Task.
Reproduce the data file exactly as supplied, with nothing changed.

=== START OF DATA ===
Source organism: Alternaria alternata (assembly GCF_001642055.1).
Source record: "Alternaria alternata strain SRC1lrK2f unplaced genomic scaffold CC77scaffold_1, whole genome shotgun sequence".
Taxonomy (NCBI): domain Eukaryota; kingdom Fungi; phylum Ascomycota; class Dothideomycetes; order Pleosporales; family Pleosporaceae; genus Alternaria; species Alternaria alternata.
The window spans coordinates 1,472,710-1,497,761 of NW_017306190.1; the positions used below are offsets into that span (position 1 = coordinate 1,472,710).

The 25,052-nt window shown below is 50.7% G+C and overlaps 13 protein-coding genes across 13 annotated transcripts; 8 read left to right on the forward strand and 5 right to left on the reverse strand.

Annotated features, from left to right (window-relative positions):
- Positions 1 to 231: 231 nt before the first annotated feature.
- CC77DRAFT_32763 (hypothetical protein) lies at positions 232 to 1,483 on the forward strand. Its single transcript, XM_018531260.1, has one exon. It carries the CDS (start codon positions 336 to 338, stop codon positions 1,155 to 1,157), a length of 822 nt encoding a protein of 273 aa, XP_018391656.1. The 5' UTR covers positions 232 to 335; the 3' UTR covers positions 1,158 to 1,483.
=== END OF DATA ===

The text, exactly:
Source organism: Alternaria alternata (assembly GCF_001642055.1).
Source record: "Alternaria alternata strain SRC1lrK2f unplaced genomic scaffold CC77scaffold_1, whole genome shotgun sequence".
Taxonomy (NCBI): domain Eukaryota; kingdom Fungi; phylum Ascomycota; class Dothideomycetes; order Pleosporales; family Pleosporaceae; genus Alternaria; species Alternaria alternata.
The window spans coordinates 1,472,710-1,497,761 of NW_017306190.1; the positions used below are offsets into that span (position 1 = coordinate 1,472,710).

The 25,052-nt window shown below is 50.7% G+C and overlaps 13 protein-coding genes across 13 annotated transcripts; 8 read left to right on the forward strand and 5 right to left on the reverse strand.

Annotated features, from left to right (window-relative positions):
- Positions 1 to 231: 231 nt before the first annotated feature.
- CC77DRAFT_32763 (hypothetical protein) lies at positions 232 to 1,483 on the forward strand. Its single transcript, XM_018531260.1, has one exon. It carries the CDS (start codon positions 336 to 338, stop codon positions 1,155 to 1,157), a length of 822 nt encoding a protein of 273 aa, XP_018391656.1. The 5' UTR covers positions 232 to 335; the 3' UTR covers positions 1,158 to 1,483.